“Even though making this album was more like a David Lynch movie gone wrong, we laughed a lot as we were recording it,” reminisces Josie who wrote a majority of the songs. “The Paine Brothers were incredible story tellers. Someone will tell THEIR story one day and I hope it’s me because I had a ring side seat. We made some noise… yes we did.”

Archival Convertible Music promotional still of Josie Cotton and her band
(L to R) Prescott Niles (The Knack), Che Zuro (Charlie Sexton), Josie Cotton, and JB Frank (Kingdom Come)

Re-emerging last Fall with the release of a critically-acclaimed new single “Ukrainian Cowboy,” Josie kicked off a new era in her already illustrious and storied musical history. Riding on a crest of renewed vitality and excited media attention, she followed up the single with Everything Is Oh Yeah!, an album of finished tracks that hid dormant in an attic until the Stranger Things producers came knocking, looking for some ’80s-inspired music. Dusted off and remixed, Everything Is Oh Yeah! received thunderous applause from fans and press alike. All Music Guide raved, “Cotton is a weirder version of Cyndi Lauper with a voice big and versatile enough to match.” Boing Boing added, “[Everything Is Oh Yeah!] is both a time capsule and a time-travel fantasy that bounces from new wave to surf to girl group to neo-rockabilly… there are some fun, mid-’80s gems in here for sure.”


Josie Cotton “He Could Be The One”

To Cotton’s amazement she learned of a major breakthrough in the music industry for recording artists. “There’s now a provision that for once is in favor of the artist ” she says excitedly. It’s basically a legal window that allows recording artists to get their masters back from the label after a 30-year window. Most 80’s artists are eligible but the catch is you have to formally request it. So as of a few weeks ago, I officially have the rights back to my first two records on Elektra Records. I am over the moon.”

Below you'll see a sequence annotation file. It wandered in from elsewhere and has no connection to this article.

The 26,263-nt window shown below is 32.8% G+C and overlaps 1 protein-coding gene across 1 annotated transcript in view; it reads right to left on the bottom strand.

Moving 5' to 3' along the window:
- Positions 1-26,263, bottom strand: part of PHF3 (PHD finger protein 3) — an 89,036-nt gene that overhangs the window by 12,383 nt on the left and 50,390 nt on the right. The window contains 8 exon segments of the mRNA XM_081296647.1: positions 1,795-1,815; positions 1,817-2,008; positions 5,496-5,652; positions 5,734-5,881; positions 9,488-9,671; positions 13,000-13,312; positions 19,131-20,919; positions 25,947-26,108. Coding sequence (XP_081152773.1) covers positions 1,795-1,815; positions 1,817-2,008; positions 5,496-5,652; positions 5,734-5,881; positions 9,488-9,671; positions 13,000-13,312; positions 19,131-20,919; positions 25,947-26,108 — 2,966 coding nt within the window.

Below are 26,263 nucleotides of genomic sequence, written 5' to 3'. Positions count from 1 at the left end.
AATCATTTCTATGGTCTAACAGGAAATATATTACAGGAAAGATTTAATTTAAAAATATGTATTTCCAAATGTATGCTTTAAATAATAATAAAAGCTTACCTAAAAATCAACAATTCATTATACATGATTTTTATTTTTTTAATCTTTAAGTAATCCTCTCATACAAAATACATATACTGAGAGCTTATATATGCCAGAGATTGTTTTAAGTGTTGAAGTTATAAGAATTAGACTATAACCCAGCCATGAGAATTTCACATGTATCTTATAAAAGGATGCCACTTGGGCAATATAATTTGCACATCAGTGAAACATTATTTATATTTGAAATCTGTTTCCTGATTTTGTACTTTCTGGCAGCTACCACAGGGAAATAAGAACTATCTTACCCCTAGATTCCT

Gearing up for a busy future including re-releasing Josie’s complete catalogue, Kitten Robot Records is also getting ready for Josie’s 8th album which she’s currently working on in the studio as well as releases from its growing roster of newly signed artists.

Convertible Music will be re-released digitally on August 4, 2020 with CD and vinyl editions planned for later in 2020.

CONVERTIBLE MUSIC
Track listing

                    1. He Could Be the One”  – 2:48
                    2. “Rockin’ Love” – 3:02
                    3. “Waitin’ for Your Love” – 3:21
                    4. “So Close”  – 2:39
                    5. “I Need the Night, Tonight” – 3:12
                    6. “(Let’s Do) The Blackout” – 2:57
                    7. Johnny Are You Queer?”  – 2:46
                    8. “Systematic Way”  – 2:57
                    9. “Another Girl” – 3:14
                    10. “Bye, Bye Baby” – 2:57
                    11. “No Pictures of Dad”  – 3:33
                    12. “Tell Him”  – 2:36